Journal List > J Nutr Health > v.52(4) > 1136441

J Nutr Health. 2019 Aug;52(4):332-341. Korean.
Published online Aug 28, 2019.
© 2019 The Korean Nutrition Society
Validation of initial nutrition screening tool for hospitalized patients
Hye-Suk Kim,1,2 Seonheui Lee,1,3 Hyesook Kim,4 and Oran Kwon1,4
1Department of Clinical Nutrition Science, The Graduate School of Clinical Health Sciences, Ewha Womans University, Seoul 03760, Korea.
2Department of Clinical Nutrition, Catholic Kwandong University, International ST, Incheon 22711, Korea.
3Samsung Medical Center Nutrition Management Part, Seoul 06351, Korea.
4Department of Nutritional Science and Food Management, Ewha Womans University, Seoul 03760, Korea.

To whom correspondence should be addressed. tel: +82-2-3277-6860, Email:
Received Apr 05, 2019; Revised Jun 17, 2019; Accepted Jun 20, 2019.

This is an Open Access article distributed under the terms of the Creative Commons Attribution Non-Commercial License ( which permits unrestricted non-commercial use, distribution, and reproduction in any medium, provided the original work is properly cited.



Poor nutrition in hospitalized patients is closely linked to an increased risk of infection, which can result in complications affecting mortality, as well as increased length of hospital stay and hospital costs. Therefore, adequate nutritional support is essential to manage the nutritional risk status of patients. Nutritional support needs to be preceded by nutrition screening, in which accuracy is crucial, particularly for the initial screening. To perform initial nutrition screening of hospitalized patients, we used the Catholic Kwandong University (CKU) Nutritional Risk Screening (CKUNRS) tool, originally developed at CKU Hospital. To validate CKUNRS against the Patient-Generated Subjective Global Assessment (PG-SGA) tool, which is considered the gold standard for nutritional risk screening, results from both tools were compared.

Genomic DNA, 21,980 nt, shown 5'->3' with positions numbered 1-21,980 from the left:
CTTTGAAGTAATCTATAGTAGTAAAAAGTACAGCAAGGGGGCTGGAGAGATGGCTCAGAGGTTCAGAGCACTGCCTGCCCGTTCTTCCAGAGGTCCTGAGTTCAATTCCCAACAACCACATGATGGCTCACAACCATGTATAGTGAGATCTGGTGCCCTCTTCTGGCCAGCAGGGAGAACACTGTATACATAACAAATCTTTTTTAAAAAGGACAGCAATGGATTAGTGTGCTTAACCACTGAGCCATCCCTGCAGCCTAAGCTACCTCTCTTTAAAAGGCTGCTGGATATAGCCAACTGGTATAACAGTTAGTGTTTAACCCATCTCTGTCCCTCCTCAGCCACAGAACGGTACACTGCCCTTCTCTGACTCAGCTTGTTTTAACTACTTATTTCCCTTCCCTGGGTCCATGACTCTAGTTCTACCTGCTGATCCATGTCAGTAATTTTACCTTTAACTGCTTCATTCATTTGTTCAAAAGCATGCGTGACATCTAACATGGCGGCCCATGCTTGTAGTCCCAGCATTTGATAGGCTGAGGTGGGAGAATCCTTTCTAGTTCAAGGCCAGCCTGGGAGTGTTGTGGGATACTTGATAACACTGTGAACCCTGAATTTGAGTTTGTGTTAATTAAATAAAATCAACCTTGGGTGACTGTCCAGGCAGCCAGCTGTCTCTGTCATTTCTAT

Nutritional status was evaluated in 686 adult patients admitted to CKU Hospital from May 1 to July 31, 2018 using both CKUNRS and PG-SGA. Collected data were analyzed, and the results compared, to validate CKUNRS as a nutrition screening tool.


The comparison of CKUNRS and PG-SGA revealed that the prevalence of nutritional risk on admission was 15.6% (n = 107) with CKUNRS and 44.6% (n = 306) with PG-SGA. The sensitivity and specificity of CKUNRS to evaluate nutritional risk status were 98.7% (96.8 ~ 99.5) and 33.3% (28.1 ~ 39.0), respectively. Thus, the sensitivity was higher, but the specificity lower compared with PG-SGA. Cohen's kappa coefficient was 0.34, indicating valid agreement between the two tools.


This study found concordance between CKUNRS and PG-SGA. However, the prevalence of nutritional risk in hospitalized patients was higher when determined by CKUNRS, compared with that by PG-SGA. Accordingly, CKUNRS needs further modification and improvement in terms of screening criteria to promote more effective nutritional support for patients who have been admitted for inpatient care.

Keywords: nutritional support; nutrition screening tool; validation


Table 1
Patient characteristics based on an anthropometric and laboratory data at hospital admission (n = 686)
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Table 2
Diagnosis department by CKUNRS at hospital admission (n = 686)
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Table 3
Patient characteristics by CKUNRS and PG-SGA at hospital admission (n = 686)
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Table 4
Correlation of anthropometrics and laboratory data and nutritional risk by CKUNRS and PG-SGA at hospital admission
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Table 5
Comparison of nutritional risk by CKUNRS and PG-SGA at hospital admission
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Table 6
Statistical comparison of CKUNRS and PG-SGA at hospital admission
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